JACKSONVILLE, Fl -- Helen Jones is ready to celebrate the holidays but her focus is the reunification with two of her grandchildren.

"I love my grandkids," said Jones, "I have 21 grandkids and I love each and everyone of them."

The walls of her west Jacksonville apartment are decorated with family pictures, clearly a sign of her love for family.

"I've always been there for my grandchildren," she said.

So why is she now in the position of fighting to adopt two of them?

Jones' daughter, Yolanda Reed, the mother of the two boys, has struggled with substance abuse. She has failed to comply completely with a case plan.

"I was late engaging on my case plan," said Reed.

She has also had to deal with homelessness at one point. Reed said she has made mistakes but she loves her children.

"She made mistakes, true enough, but the children and the rest of the family should not be torn apart because of the bad choices she made," said Jones.

Earlier this year, the boys were removed from Reed, the authorities cited they were in danger, and the children were placed in foster care.

"I've been asking for these children the whole time," said Jones.

Jones could visit the toddlers, but only if Reed was present. Sometimes she wasn't.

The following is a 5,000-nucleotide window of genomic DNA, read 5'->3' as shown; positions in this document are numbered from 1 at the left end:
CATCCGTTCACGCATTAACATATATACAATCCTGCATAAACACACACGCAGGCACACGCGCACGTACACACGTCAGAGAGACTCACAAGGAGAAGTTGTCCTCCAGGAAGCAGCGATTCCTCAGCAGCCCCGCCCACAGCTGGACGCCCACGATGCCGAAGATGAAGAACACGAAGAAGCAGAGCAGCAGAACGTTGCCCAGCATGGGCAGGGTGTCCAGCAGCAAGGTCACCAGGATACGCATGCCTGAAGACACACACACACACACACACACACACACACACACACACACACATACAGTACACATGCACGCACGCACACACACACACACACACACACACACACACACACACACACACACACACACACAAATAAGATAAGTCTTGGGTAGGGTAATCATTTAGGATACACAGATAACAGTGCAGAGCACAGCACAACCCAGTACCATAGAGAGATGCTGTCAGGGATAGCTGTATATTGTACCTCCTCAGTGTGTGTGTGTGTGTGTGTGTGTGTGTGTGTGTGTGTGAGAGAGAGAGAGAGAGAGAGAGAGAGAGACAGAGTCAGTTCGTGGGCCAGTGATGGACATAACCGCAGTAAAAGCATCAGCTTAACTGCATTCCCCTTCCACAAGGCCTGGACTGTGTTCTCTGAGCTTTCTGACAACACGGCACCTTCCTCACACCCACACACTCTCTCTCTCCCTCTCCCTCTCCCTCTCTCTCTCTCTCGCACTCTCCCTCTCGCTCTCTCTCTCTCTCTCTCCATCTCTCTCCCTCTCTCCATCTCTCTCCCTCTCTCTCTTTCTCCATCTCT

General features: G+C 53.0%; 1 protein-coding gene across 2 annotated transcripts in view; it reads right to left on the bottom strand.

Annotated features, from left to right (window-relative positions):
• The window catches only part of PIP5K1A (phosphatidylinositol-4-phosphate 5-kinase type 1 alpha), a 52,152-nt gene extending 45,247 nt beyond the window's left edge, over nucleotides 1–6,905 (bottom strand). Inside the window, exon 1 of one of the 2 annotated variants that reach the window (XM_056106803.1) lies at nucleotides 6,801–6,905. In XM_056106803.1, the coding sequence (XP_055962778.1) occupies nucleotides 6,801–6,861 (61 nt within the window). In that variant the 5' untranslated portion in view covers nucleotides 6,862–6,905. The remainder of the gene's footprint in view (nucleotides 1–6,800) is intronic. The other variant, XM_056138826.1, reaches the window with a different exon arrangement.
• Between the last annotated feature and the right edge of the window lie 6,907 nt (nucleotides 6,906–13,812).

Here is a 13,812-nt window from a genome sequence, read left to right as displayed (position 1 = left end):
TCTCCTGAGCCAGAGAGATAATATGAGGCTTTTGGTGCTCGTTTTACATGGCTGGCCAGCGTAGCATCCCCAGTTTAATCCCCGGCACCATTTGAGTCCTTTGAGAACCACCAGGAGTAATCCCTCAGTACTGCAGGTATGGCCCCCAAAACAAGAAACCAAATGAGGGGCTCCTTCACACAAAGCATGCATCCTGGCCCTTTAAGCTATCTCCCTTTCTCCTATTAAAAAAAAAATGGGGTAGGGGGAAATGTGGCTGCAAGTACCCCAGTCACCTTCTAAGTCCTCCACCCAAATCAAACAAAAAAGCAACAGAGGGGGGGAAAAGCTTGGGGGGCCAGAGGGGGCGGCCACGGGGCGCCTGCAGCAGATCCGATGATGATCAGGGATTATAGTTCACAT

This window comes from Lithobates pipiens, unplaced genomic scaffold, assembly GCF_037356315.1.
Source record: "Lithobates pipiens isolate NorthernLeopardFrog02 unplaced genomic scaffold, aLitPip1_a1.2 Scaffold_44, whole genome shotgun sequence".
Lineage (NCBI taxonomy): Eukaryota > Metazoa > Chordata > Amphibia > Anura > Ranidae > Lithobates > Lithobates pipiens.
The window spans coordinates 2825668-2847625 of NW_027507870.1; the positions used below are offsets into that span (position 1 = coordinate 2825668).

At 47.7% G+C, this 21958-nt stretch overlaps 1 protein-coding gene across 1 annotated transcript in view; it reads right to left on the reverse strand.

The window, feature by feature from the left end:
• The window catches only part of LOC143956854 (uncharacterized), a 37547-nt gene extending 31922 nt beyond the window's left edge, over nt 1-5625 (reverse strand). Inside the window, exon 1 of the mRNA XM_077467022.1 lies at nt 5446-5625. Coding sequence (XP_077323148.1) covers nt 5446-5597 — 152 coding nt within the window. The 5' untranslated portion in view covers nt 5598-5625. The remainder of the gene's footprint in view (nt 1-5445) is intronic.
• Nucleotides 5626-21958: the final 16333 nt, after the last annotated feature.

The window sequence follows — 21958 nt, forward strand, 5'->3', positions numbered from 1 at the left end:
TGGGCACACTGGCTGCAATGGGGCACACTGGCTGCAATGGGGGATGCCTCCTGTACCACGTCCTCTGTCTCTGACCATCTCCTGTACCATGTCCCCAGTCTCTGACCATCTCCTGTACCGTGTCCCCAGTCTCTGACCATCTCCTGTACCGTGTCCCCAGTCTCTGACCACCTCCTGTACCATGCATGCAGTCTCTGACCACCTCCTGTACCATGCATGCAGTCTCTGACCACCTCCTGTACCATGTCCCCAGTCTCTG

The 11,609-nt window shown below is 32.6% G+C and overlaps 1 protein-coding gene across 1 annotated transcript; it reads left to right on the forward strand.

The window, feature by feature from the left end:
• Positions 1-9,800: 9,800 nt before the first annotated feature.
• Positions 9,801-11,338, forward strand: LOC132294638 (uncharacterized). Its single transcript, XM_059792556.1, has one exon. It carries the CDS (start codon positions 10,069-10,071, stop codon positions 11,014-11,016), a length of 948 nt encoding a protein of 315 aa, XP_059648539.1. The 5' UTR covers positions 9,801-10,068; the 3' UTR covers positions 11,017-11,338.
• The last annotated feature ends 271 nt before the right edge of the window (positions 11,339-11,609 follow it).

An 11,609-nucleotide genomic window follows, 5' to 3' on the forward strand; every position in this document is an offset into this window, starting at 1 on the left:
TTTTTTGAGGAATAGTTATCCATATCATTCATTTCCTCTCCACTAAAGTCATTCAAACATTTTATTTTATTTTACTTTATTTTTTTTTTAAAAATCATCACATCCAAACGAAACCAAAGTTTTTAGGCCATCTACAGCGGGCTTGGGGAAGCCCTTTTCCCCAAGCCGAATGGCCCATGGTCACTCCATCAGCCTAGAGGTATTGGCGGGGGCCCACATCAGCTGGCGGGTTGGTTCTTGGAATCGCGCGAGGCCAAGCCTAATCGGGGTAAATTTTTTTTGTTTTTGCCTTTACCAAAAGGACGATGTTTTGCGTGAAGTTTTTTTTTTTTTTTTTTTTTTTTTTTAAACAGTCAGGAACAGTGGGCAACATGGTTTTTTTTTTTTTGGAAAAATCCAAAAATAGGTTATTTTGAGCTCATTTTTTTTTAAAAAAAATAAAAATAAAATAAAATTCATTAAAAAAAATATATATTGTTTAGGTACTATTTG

In September, the court terminated Reed's parental rights.

The reasons stated: Failure to appear in a court hearing, which she disputes, and abandonment.

In November, the children, ages 1 and 4, were adopted out of foster care.

And that's where Jones claims the system failed her.

"They put in the court order that no other relative was interested in these children, which is not true," said Jones," not true."

The state's protocol with children in foster care is to try and reunify them with relatives or non-relative friends first.

The process often takes about a year. Jones said before she could fill out the adoption petition form her grandchildren were adopted out of the system.

"It hasn't even been a year and you've already fully adopted them out without even considering the family? That's what hurts," said Jones.

There is a strong vetting process with family members, sometimes restrictions that make impact their ability to adopt.

But Jones, who has already adopted four of her grandchildren, said she has been vetted by the state before and met the criteria.

She claims none of that happened in this case.

"We've always wanted those children," she said.

Did the system fail Helen Jones? The case is now being reviewed to be sure that all of the proper steps were taken.

In the meantime, she awaits the outcome.

Last year 612 children were taken into protective custody in Duval County:

  • 45.9 percent were reunited with relatives
  • 12.9 percent were reunited with non-relatives friends of the family
  • 41.1 percent were placed in foster care